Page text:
The day after a debate is always a busy one for the media, especially when so many incorrect things are said by the candidates. But last night’s debate will be keeping us all busy for weeks to come.
Ben Carson, who has recently overtaken Donald Trump as the frontrunner for the 2016 GOP nomination, was asked last night about his connection to Mannatech, a medical supplement company. More specifically, the good doctor was asked about how endorsing their product reflected on his judgement, since Mannatech was under government investigation for wrongdoing.
Carson’s response: He said he was merely a fan of Mannatech’s products, but vehemently denied any other connection to the company.
This is a big fat honking lie, and Carson had to have known that. See, Dr. Carson has shamelessly promoted and stumped for Mannatech, even making a video for them which you can view below.
In the video, Carson praises Mannatech, saying:
“The wonderful thing about a company like Mannatech is that they recognize that when God made us, He gave us the right fuel. And that fuel was the right kind of healthy food.”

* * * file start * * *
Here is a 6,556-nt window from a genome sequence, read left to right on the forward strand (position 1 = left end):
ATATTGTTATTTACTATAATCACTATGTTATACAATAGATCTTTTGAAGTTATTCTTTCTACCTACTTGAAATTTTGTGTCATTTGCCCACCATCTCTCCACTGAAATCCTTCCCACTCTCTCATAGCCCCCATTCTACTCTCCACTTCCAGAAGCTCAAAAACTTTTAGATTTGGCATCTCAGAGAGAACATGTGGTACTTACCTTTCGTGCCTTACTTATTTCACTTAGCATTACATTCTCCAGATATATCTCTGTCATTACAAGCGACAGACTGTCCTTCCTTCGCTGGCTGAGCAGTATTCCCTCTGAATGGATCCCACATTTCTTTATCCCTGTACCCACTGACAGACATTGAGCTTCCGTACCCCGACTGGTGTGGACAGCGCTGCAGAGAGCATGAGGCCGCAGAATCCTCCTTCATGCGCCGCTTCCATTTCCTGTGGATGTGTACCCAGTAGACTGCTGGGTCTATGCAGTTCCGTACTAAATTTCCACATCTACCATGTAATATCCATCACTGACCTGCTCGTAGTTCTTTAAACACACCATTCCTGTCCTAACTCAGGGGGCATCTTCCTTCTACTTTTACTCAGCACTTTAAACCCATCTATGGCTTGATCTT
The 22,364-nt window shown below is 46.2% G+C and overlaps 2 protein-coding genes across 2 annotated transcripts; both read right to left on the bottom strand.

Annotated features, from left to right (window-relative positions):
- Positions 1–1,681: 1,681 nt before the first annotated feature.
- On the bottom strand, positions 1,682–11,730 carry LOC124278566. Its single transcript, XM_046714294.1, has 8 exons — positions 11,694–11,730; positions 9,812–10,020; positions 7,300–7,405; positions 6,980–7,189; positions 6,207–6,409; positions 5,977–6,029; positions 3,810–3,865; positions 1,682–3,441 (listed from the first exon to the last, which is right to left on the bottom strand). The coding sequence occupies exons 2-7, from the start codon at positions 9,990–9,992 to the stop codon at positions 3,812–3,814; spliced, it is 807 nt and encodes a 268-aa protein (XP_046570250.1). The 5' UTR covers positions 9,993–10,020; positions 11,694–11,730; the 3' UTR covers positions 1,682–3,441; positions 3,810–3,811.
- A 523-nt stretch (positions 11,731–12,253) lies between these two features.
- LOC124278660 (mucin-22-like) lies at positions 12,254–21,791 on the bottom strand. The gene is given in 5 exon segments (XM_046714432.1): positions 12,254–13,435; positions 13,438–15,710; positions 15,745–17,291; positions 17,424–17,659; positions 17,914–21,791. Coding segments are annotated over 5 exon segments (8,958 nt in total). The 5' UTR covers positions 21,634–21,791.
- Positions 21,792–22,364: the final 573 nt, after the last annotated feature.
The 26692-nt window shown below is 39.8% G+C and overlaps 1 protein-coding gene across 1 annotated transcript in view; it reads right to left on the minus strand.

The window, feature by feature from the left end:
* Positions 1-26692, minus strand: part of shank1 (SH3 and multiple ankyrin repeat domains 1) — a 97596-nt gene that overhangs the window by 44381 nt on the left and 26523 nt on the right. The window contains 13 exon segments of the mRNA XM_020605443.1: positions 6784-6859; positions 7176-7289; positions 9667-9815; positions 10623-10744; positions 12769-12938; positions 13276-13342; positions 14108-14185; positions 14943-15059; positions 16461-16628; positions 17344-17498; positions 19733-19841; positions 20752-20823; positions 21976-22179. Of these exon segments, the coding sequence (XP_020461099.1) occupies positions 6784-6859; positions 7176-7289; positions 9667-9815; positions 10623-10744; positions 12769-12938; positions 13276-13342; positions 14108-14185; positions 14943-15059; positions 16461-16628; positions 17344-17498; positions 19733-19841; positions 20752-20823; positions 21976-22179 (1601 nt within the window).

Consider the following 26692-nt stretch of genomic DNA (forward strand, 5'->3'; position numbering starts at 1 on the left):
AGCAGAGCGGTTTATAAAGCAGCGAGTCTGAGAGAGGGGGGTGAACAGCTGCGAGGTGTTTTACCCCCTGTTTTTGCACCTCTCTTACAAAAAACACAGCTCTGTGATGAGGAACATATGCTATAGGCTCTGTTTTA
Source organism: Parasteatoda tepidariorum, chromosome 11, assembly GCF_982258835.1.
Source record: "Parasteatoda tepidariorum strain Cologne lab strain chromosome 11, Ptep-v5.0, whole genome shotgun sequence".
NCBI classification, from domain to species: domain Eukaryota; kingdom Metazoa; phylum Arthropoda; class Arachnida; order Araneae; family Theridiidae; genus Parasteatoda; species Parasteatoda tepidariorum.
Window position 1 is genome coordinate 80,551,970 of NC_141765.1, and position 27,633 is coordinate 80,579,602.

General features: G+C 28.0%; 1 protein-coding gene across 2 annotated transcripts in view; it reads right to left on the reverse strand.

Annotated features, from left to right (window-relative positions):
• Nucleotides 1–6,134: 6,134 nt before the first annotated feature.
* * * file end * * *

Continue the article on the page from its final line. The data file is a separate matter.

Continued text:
And Carson also spoke on the company’s behalf. As the National Journal reports:
“Carson’s interactions with Mannatech, a nutritional-supplement company based in suburban Dallas, date back to 2004, when he was a speaker at the company’s annual conferences, MannaFest and MannaQuest. He also spoke at Mannatech conferences in 2011 and 2013, and spoke about ‘glyconutrients’ in a PBS special as recently as last year.”
And Mannatech has had numerous complaints and legal problems over the years:
“In 2004 a woman sued Mannatech while alleging that a company salesman had shared nude photos of her son who had Tay-Sachs disease and had taken their supplements, claiming that it had helped him gain weight. The same salesman was also accused of writing in a medical journal that the supplements had helped the child while he had already passed away. In the lawsuit it was also alleged that the company used photos of the child on its website to promote its products, ‘with the clear inference that [the boy] was alive and doing well some seven years after his actual death.’”
Additionally, Mannatech was also sued by the Texas attorney general. The company was accused of deceptive marketing that exaggerated the health benefits of its supplements. Mannatech paid a $4 million settlement and admitted no wrongdoing.
So now we see that Dr. Carson is nothing but a lying shill who will say or do anything on behalf of a big company. In other words, he’s a typical Republican.
Watch Dr. Carson Promote Mannatech
This article was originally published by the same author at LiberalAmerica.org.